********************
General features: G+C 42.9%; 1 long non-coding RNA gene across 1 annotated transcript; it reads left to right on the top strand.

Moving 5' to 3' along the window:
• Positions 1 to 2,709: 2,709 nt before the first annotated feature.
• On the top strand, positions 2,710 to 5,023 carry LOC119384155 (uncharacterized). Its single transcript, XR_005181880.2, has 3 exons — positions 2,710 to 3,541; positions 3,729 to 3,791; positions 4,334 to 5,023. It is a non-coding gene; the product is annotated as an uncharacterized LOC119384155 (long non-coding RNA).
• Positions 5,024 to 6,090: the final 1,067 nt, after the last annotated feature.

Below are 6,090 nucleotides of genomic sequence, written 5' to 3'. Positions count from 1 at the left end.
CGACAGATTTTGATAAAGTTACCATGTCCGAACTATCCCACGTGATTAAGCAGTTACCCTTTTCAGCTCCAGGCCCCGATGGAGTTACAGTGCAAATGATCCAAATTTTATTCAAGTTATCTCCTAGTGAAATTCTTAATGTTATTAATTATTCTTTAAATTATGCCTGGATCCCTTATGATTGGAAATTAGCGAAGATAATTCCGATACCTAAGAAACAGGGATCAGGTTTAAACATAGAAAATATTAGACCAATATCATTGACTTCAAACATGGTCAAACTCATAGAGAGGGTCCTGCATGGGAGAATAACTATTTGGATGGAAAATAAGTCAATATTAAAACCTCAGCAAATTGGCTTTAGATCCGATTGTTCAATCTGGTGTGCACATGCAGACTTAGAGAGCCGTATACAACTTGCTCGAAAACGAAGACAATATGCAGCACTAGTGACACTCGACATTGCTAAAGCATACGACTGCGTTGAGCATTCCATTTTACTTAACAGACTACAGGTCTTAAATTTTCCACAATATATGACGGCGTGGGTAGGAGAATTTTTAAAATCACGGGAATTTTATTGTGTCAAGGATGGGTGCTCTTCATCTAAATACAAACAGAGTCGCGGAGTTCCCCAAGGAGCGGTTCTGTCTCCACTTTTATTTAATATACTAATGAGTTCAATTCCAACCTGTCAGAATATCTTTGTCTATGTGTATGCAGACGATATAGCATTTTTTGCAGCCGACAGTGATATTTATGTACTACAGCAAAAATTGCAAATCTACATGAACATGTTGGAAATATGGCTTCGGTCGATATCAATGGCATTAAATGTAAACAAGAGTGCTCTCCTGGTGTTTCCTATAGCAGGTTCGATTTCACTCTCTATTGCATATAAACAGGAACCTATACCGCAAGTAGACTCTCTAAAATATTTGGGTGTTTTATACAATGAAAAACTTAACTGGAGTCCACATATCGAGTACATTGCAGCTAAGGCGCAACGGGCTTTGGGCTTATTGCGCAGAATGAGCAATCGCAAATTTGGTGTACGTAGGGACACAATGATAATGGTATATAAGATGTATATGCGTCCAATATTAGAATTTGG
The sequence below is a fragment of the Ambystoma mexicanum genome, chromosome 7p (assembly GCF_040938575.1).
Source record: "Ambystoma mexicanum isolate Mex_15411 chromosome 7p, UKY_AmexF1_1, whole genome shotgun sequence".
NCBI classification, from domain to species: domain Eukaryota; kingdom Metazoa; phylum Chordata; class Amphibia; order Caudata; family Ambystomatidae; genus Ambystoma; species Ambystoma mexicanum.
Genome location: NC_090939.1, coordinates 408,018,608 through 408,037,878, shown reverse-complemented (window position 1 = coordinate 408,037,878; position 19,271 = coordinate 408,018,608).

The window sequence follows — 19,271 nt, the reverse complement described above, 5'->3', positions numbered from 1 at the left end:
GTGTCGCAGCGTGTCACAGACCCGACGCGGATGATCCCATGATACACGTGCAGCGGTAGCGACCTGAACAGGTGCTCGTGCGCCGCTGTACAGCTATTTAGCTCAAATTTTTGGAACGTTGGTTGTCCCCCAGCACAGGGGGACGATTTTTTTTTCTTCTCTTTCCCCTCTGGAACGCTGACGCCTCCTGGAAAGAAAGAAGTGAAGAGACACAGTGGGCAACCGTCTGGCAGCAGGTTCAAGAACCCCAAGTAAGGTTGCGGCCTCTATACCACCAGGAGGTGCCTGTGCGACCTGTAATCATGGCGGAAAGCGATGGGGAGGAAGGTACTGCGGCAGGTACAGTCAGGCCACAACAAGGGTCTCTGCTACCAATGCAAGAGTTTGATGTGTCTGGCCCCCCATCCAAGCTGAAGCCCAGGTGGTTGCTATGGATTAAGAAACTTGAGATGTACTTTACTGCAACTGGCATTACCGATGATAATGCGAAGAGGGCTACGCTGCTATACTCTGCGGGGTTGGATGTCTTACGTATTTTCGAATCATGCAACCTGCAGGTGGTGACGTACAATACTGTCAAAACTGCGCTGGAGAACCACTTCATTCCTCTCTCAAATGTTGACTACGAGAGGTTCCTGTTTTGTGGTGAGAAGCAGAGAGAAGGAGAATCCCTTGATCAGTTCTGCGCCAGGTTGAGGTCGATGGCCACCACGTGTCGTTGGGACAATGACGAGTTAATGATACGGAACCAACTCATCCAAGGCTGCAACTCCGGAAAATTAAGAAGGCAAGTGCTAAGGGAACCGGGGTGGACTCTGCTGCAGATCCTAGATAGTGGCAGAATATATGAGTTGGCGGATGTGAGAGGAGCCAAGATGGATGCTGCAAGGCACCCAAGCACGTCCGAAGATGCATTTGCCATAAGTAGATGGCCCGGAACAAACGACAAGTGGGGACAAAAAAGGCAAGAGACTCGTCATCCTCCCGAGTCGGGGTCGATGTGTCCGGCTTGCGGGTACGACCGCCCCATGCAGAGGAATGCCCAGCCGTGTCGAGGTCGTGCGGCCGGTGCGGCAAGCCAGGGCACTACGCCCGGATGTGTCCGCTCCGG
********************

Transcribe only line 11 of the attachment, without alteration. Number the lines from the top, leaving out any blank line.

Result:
Genome location: NC_090939.1, coordinates 408,018,608 through 408,037,878, shown reverse-complemented (window position 1 = coordinate 408,037,878; position 19,271 = coordinate 408,018,608).